Cecil Beaton: Portraits

26 June 2009 to 31 August 2009

This exhibition is now closed

This major restrospective exhibition brings together captivating images from Cecil Beaton, one of the most celebrated photographers of the 20th century. Renowned for his images of elegance, glamour and style, Beaton's work has inspired many famous photographers including David Bailey and Mario Testino.

The exhibition reflects the astonishing talents of the photographer who was also a writer, artist, designer, actor, caricaturist, illustrator and diarist. There are four sections in the exhibition covering Beaton's career and capturing 50 years of fashion, art and celebrity:

  • The Early Years: London to Hollywood, 1920s and 1930s Photographs of Hollywood stars such as Marlene Dietrich and Fred Astaire and artists including John (Rex) Whistler, Pablo Picasso and Salvador Dali.

     

  • The Years Between: The War and Post-War Arts, 1940s
    Featuring Greta Garbo, Vivian Leigh and Laurence Olivier as well as Princess Elizabeth and Sir Winston Churchill.

     

  • The Strenuous Years: Picturing the Arts, 1950s
    Portraits of Queen Elizabeth II, Francis Bacon, Jackie Kennedy Onassis, Lucian Freud and Marilyn Monroe.

     

  • Partying and the Partying Years: Apotheosis and Retrospection, 1960s and 1970s
    Includes images of Audrey Hepburn, Prince Charles, Harold Pinter, Katherine Hepburn, Mick Jagger, Barbara Streisand
    and Elizabeth Taylor.

Queen Elizabeth & Prince Charles, 1950

Black and white photo of Queen Elizabeth and Prince Charles as a child

Queen Elizabeth & Prince Charles © V&A Images/Victoria and Albert Museum, London

Beaton took a series of photographs of mother and child at Clarence House, when Prince Charles was almost two. They were later released to the press.

Beaton described Prince Charles as 'an obedient sitter. He...open(ed) his blue eyes to stare long and wonderingly into the camera lens, the beginning of a lifetime in the glare of public duty.'

Francis Bacon, 1951

Black and white photo of Francis Bacon

Francis Bacon © Cecil Beaton Archive, Sothebys London / Collection National Portrait Gallery, London

Bacon was a friend of Beaton's with whom he said he had 'tremendous rapport'. Bacon painted his portrait in February 1960. Beaton was horrified with the unflattering result;

'The face was hardly recognisable as a face for it was disintegrating before your eyes, suffering from a severe case of elephantitis...'.

Bacon destroyed the portrait shortly afterwards, not wishing Beaton to have something of his that he did not like.

Photographed at Beaton's London home, 8 Pelham Place.

Jackie Kennedy Onassis, 1951

Black and white photo of Jackie Kennedy Onassis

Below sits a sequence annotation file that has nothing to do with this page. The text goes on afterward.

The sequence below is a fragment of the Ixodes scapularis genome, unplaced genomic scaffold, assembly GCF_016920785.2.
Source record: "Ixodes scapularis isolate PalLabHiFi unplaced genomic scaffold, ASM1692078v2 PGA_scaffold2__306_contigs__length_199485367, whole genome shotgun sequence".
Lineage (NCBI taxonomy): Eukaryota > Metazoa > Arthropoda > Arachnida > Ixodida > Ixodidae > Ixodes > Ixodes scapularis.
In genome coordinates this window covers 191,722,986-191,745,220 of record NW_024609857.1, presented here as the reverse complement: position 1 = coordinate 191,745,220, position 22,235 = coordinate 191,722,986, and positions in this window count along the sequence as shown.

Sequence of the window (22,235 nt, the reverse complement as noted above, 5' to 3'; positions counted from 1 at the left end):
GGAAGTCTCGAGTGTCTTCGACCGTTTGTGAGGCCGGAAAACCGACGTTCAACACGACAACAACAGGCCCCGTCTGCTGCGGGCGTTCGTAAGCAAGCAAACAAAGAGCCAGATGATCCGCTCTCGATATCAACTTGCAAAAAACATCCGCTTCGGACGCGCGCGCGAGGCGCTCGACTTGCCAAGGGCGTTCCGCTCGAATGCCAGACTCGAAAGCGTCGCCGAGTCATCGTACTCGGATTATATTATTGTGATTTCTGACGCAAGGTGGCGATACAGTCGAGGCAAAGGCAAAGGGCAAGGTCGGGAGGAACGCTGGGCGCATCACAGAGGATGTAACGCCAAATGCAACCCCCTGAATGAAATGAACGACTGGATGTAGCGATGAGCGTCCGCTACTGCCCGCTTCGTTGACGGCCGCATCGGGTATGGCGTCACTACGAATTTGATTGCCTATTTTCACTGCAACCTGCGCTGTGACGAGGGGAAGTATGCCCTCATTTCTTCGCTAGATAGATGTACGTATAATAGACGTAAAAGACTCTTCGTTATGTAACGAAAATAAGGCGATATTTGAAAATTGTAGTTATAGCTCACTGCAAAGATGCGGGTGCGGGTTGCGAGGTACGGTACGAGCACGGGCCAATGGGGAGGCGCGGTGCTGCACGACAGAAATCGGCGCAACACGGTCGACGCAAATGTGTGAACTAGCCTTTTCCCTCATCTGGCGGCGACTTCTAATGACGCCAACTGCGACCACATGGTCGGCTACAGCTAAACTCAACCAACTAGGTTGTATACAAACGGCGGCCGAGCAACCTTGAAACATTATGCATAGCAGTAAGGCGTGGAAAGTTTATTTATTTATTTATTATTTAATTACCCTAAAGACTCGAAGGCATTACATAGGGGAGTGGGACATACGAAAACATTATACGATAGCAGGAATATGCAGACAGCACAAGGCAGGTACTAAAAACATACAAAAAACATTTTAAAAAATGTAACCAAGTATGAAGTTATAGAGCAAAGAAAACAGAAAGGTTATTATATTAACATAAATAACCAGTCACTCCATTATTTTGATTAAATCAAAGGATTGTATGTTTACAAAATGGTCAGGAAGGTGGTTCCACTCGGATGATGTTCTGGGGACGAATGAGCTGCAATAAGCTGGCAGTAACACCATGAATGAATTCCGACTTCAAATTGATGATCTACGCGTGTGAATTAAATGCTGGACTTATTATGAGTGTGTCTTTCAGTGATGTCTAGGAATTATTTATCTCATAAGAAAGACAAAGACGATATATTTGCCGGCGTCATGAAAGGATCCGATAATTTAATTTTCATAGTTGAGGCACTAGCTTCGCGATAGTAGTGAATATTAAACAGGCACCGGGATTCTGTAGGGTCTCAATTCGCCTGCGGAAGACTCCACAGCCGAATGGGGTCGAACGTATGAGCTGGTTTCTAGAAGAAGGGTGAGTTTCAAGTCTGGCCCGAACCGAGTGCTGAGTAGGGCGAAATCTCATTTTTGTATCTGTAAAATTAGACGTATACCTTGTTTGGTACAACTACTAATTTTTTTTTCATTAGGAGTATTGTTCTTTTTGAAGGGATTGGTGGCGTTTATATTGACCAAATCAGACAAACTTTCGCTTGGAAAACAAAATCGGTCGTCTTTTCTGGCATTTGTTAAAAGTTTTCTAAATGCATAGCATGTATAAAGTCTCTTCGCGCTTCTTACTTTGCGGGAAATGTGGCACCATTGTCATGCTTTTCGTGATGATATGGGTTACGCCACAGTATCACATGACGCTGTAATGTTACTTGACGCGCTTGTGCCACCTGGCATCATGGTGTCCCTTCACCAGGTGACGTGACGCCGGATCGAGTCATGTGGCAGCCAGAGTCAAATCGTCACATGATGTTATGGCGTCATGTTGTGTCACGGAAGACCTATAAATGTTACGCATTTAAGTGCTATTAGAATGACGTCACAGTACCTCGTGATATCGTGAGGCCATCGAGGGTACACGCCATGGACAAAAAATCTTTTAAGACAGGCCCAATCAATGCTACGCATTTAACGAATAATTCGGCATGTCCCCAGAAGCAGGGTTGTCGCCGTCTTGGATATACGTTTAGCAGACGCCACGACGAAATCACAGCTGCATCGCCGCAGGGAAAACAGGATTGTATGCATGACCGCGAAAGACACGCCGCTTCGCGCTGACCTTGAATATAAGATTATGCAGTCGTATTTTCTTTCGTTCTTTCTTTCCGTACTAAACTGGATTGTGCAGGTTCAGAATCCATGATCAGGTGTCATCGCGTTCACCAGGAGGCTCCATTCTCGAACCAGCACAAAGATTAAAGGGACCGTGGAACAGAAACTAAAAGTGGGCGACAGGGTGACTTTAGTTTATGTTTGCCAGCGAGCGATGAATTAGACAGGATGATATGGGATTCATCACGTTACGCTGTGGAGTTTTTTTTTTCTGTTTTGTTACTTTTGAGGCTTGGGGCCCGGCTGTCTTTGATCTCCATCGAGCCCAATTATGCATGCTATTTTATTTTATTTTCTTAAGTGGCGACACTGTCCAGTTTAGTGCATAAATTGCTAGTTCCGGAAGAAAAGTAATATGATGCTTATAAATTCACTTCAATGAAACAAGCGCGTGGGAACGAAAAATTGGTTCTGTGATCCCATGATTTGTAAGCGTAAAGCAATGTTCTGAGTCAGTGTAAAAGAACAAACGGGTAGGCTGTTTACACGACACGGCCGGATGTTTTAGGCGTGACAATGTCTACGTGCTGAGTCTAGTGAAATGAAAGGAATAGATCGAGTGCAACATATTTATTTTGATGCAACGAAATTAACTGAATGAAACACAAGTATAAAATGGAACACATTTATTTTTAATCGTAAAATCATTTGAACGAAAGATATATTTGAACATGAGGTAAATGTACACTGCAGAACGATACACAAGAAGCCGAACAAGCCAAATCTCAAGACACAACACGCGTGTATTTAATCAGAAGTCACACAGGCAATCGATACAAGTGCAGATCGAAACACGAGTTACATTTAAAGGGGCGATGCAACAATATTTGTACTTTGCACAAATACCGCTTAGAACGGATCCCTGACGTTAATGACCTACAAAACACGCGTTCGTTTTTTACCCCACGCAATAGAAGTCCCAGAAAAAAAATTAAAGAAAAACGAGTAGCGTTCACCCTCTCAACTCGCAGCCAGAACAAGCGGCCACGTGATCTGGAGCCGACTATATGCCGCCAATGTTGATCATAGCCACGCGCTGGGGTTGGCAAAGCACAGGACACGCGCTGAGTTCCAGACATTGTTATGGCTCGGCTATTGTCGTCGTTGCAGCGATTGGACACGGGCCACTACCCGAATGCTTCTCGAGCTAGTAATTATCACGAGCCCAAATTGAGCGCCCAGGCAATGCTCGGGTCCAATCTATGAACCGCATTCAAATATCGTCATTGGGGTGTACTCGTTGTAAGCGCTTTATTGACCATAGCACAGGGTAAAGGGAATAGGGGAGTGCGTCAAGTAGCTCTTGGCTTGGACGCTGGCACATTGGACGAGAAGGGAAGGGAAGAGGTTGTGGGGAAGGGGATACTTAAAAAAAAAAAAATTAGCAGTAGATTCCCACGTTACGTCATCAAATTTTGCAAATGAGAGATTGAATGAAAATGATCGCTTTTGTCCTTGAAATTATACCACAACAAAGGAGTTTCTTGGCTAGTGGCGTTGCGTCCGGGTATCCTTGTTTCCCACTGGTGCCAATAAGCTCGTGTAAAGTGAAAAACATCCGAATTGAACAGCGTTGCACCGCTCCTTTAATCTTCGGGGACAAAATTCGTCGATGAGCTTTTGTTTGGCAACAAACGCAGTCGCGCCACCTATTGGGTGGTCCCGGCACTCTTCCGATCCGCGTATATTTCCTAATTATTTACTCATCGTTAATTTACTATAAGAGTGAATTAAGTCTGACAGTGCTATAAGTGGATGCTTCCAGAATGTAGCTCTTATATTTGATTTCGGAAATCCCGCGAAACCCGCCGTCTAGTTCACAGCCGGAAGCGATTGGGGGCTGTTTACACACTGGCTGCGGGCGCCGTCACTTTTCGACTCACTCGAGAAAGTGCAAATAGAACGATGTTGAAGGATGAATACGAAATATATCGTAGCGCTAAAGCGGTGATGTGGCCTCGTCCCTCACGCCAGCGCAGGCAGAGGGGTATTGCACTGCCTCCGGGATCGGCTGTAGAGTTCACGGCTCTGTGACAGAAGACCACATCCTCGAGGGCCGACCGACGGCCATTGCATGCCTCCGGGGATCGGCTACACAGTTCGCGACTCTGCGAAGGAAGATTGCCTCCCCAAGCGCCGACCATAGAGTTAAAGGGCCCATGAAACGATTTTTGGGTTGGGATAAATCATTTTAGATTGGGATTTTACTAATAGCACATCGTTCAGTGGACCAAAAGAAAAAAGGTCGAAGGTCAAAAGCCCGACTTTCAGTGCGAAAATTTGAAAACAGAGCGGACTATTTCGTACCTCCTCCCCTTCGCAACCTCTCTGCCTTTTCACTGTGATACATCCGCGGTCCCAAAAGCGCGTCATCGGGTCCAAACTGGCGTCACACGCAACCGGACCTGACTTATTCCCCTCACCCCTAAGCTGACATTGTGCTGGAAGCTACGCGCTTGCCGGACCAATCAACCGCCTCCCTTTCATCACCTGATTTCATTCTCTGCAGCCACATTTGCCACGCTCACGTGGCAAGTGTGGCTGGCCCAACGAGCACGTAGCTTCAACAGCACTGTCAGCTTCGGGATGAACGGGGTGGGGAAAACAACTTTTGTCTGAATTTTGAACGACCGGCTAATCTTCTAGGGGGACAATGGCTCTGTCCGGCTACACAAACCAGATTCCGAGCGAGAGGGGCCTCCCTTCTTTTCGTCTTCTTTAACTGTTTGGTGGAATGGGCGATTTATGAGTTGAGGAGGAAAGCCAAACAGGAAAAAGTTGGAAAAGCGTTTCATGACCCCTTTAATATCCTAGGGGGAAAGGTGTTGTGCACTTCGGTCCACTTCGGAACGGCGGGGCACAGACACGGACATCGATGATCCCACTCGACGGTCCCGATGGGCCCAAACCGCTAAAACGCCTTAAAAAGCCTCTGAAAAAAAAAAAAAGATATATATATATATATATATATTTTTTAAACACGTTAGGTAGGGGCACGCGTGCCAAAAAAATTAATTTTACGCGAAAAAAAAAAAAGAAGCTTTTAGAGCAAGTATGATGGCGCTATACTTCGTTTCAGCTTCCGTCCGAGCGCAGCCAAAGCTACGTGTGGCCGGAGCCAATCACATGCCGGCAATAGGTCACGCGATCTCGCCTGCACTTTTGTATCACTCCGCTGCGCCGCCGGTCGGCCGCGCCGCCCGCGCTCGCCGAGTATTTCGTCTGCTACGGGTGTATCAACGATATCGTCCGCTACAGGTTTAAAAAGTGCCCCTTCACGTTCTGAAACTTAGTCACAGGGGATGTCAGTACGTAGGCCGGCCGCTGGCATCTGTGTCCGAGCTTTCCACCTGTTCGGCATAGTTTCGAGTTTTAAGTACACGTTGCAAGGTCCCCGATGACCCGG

Jackie Onassis © National Portrait Gallery, London

Beaton photographed Jackie Lee Bouvier as a debutante for a feature about the Bouvier sisters in American Vogue.

In the year of this photograph she started working for The Washington Times-Herald and while working for the newspaper, she was introduced to John F. Kennedy, a Massachusetts Congressman. She married Kennedy in 1953 and served as First Lady of the United States from 1961 until her husband's assassination in 1963.

 Marilyn Monroe, 1956

Black and white photo of Marilyn Monroe

Marilyn Monroe © Cecil Beaton Archive, Sothebys London / Collection National Portrait Gallery, London

Born Norma Jeane Mortenson, Monroe first came to prominence as a model in the 1940s before forging a successful career as an actress. During the 1950s, she starred in 'Gentlemen Prefer Blondes' (1953), 'The Seven Year Itch' (1955) and 'Some Like It Hot' (1959).

This portrait was taken during a photographic session at the Ambassador Hotel in New York. Beaton recalled;

'She romps, she squeals with delight, she leaps onto the sofa. She puts a flower stem in her mouth, puffing on a daisy as though it were a cigarette. It is an artless, impromptu, high spirited, infectiously gay performance.'

Lucian Freud, 1956

Black and white photo of Lucien Freud

Lucien Freud © Cecil Beaton Archive, Sothebys London / Collection National Portrait Gallery, London

By the time this portrait was painted, the artist Freud’s Surrealist tendencies and the meticulous attention to detail of his early work in the 1940s had been superseded by a more expressive use of paint. Other photographs from this shoot show Lady Caroline Blackwood, to whom he was then married (1953-8), and who inspired some of his most important paintings.

Published in Face of the World with Beaton's caption;

'His black curly hair, intensely restless eyes, bright woolen scarf or checked trousers of decidedly zazou cut, have become a landmark in the artistic life of London.'

Photographed for Harper's Bazaar, Vogue's main rival, for which Beaton began work in 1956.

Audrey Hepburn, 1960

Black and white photo of Audrey Hepburn

Audrey Hepburn © Cecil Beaton Archive, Sothebys London / Collection National Portrait Gallery, London

Beaton photographed Hepburn in January of the first year of the 1960s. Hepburn, who had gained popularity in America with her Oscar winning performance in 'Roman Holiday' (1953), was described by Beaton then as a 'new type of star'

Hepburn's appearance as Holly Golightly in the film adaptation of Truman Capote's 'Breakfast at Tiffany's (1961) followed a year after this photograph was taken. In 1963 Beaton would spend ten months in Hollywood on the film production of 'My Fair Lady' (1964) photographing Audrey Hepburn in the many costumes that he had created for the film.

Exhibition organised by the National Portrait Gallery

National Portrait Gallery